Kikuchi’s Latest Koshien Win

» 20 August 2009 » In npb draft »

If you follow NPB Tracker on Twitter, you might have already seen that Yusei Kikuchi won at Koshien again yesterday.

I was watching the game on and availed myself of the site’s watch later feature, so you can check out the game from the beginning by following this link. You can also check out the previous game, Chukyo’s 15-5 drubbing of Nagano here.

I wrote a bit about Kikuchi last spring, but this was my first chance to really see him in a game. He definitely has a live arm, with a heater that maxed out 154 kmph (~96 mph) but mainly seemed to range between 140-148 kmph (86-92mph).  He went to his secondary stuff quite a bit, showing a slider with good movement, and a slow curve that appears to be more of the get-me-over variety at this point. He still has work to do on commanding his breaking pitches, but the movement is there and he changes speeds well.

Kikuchi has gotten public attention from just about every NPB, with Hanshin and Yomiuri reportedly very interested in selecting him. I wrote about the MLB teams that watched in spring as well, notably the Rangers and the Mets. More MLB scouts have been watching him this summer, though I’ve learned to take that kind of news with a grain of salt. Daily Sports reported that the Cubs and Twins were in attendance for his August 17 game, but surprisingly I didn’t see any reports of MLB scouts at yesterday’s game.


Trackback URL

  1. Patrick
    Tom Dubberke
    20/08/2009 at 10:16 am Permalink

    What’s the status now on U.S. teams trying to sign Japanese amateur players? I recall that there was a big stink when Junichi Tazawa signed with the Red Sox, but it also seemed like a somewhat exceptional case in that Tazawa apparently had made it pretty clear he wanted to sign with an American organization rather than a Japanese one.

    Is there some sort of gentleman’s agreement that would prevent a U.S. team from outbidding a Japanese team on Kikucki, at least unless Kikucki makes it clear, like Tazawa, that he wants to sign with an American team?

  2. Patrick
    20/08/2009 at 10:24 am Permalink

    No one can stop him from signing with an MLB team if that’s what he wants to do, but NPB has a ruling banning teams from signing guys who have skipped NPB to start their careers overseas:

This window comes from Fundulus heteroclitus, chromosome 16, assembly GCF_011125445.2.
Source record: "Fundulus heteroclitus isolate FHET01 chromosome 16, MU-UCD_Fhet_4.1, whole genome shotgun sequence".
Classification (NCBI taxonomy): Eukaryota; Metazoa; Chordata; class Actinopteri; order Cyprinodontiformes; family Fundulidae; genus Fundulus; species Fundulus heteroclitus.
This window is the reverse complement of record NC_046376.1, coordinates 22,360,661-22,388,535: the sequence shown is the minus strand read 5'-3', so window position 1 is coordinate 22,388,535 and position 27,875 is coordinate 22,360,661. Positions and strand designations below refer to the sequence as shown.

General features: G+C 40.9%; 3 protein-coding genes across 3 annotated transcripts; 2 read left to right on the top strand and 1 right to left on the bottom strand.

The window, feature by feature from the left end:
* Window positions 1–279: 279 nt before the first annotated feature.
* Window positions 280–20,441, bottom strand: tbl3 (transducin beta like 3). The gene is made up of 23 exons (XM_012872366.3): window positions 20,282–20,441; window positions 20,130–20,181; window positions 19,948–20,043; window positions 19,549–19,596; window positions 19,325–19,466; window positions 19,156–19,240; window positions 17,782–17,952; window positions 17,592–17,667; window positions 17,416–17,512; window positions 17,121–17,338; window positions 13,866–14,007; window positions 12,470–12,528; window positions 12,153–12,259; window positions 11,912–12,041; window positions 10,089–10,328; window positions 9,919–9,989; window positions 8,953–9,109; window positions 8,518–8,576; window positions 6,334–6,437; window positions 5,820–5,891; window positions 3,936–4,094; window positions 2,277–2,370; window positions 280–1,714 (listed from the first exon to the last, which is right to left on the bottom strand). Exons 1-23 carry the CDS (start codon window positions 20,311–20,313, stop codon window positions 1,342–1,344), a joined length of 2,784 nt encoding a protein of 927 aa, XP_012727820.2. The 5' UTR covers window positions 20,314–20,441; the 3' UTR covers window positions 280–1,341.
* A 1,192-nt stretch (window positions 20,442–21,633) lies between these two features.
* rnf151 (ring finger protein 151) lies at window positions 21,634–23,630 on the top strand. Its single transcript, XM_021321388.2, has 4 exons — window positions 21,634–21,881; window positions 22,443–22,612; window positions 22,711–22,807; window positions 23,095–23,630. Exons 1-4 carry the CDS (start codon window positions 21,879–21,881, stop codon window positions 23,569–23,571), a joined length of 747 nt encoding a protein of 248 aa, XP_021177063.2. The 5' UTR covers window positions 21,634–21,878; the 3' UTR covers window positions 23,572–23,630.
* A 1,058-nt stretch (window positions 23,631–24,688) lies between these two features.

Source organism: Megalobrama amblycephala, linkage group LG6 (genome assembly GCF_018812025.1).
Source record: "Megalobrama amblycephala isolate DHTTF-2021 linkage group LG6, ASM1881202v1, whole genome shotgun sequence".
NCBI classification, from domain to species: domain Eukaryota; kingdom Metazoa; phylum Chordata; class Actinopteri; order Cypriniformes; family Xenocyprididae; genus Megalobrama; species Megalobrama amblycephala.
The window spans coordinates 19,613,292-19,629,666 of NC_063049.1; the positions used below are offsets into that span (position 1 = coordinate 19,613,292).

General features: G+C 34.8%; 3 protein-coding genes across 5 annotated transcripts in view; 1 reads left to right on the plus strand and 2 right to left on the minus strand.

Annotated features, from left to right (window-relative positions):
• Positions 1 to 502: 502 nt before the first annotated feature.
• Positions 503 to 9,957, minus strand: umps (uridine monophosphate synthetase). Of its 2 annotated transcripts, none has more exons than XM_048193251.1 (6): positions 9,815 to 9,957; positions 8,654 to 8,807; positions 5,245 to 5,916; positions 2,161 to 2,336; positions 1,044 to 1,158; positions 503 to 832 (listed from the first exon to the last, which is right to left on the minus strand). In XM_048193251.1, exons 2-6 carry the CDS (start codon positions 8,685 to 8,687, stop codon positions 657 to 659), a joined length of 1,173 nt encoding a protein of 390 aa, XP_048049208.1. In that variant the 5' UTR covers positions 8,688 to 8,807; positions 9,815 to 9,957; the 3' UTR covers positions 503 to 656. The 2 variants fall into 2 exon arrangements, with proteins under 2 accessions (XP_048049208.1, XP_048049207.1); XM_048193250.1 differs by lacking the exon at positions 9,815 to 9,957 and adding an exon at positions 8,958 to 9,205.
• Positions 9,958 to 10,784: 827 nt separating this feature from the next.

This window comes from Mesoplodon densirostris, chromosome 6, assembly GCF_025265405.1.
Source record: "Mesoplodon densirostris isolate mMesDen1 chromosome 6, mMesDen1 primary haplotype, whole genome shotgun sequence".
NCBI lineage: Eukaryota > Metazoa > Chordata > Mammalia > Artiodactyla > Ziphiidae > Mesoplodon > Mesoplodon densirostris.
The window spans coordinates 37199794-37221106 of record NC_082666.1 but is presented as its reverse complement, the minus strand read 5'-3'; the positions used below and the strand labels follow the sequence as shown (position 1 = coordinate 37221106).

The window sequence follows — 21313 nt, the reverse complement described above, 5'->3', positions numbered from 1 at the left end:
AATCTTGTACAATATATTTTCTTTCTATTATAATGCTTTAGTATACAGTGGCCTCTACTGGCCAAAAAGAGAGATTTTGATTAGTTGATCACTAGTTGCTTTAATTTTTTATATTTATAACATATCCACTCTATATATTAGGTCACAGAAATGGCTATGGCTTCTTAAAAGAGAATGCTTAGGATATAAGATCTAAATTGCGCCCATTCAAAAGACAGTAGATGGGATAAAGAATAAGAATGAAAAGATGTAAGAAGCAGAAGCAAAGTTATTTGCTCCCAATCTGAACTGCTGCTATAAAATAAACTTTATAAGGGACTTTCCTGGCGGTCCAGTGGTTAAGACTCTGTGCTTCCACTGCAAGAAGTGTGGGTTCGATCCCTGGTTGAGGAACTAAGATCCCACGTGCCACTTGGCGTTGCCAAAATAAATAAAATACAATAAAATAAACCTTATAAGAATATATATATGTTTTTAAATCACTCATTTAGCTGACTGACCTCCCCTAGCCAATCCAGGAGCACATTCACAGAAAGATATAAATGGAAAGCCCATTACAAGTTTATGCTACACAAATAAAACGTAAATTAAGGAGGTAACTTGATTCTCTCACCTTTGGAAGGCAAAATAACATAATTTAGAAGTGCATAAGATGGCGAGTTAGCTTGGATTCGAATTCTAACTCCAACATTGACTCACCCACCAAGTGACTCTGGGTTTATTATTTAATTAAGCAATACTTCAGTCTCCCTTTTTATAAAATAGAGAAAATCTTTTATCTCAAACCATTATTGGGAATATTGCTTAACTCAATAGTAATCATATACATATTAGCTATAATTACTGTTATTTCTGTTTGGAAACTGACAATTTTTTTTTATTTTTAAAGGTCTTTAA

I think that if Kikuchi bolted for MLB it was cause much more of a furor than Tazawa’s move.

  3. Patrick
    jim from sweden
    20/08/2009 at 12:02 pm Permalink

    I haven’t been able to see anything on the links you provide… It says there’s no archived video. Am I doing something wrong?

    I’d Really like to see something from Koshien.

  4. Patrick
    20/08/2009 at 12:16 pm Permalink

    What browser are you using? I’ve tried on IE8, FireFox 3 and Chrome, and had a friend try on a Mac and it’s all worked fine.

  5. Patrick
    20/08/2009 at 1:02 pm Permalink

    Okay Jim, the problem is your timezone relative to the timezone where the video was captured. Try this link:,August-20-2009 and adjust the date and time to get the video you want.

  6. Patrick
    Tom Dubberke
    20/08/2009 at 1:22 pm Permalink

    What I could see the most elite Japanese amateur prospects doing at some time in the future is agreeing to start their professional careers in Japan but requiring as a term of their initial contract that the Japanese team that drafts them has to list them for American teams after five or six seasons in Japan at the player’s option.

    In other words, if, after five or six seasons in Japan, the player is a big star, and he wants to go play in the U.S. on a bigger stage and for more money, his Japanese team would be required to list the player and sell him to the highest bidding American team, provided that the player so requests and can then reach an agreement with the highest bidding American team.

    The advantage to the player would be obvious. Instead of waiting until he had played nine seasons in Japan to become a free agent, he would be able to make the move a few years earlier when he is younger and can get a bigger contract out of an American team.

    I suspect that the Japanese teams would agree to such a contract proposal if put to them in the right way: i.e., give me this contract provision or I sign with a U.S. organization right out of high school. It would not be particularly costly to the signing Japanese team, because it would merely force them to do something they can do now at their own option: sell a player to a U.S. team for cash.

  7. Patrick
    20/08/2009 at 1:47 pm Permalink

    That more or less exists already with the posting system, minus the mandated term you’re suggested.

  8. Patrick
    Tom Dubberke
    20/08/2009 at 4:48 pm Permalink

    Which is why I think the right Japanese amateur could ask for and receive such a contract provision in the future. Small changes are easier to accept than big ones.

  9. Patrick
    20/08/2009 at 10:12 pm Permalink

    I am afraid I fail to see what benefit Japanese teams would receive in your proposal, Tom, by giving up a period in which they can have young, good players for relatively cheap money. Small market teams like the Rays and the Orioles need to keep players like Price and Wieters in the minors for extra days. To me what you are suggesting is another way to introduce a signability issue to the Japanese draft. The draft is far from perfect, as is, on both sides of the Pacific. There is no need for another confusion.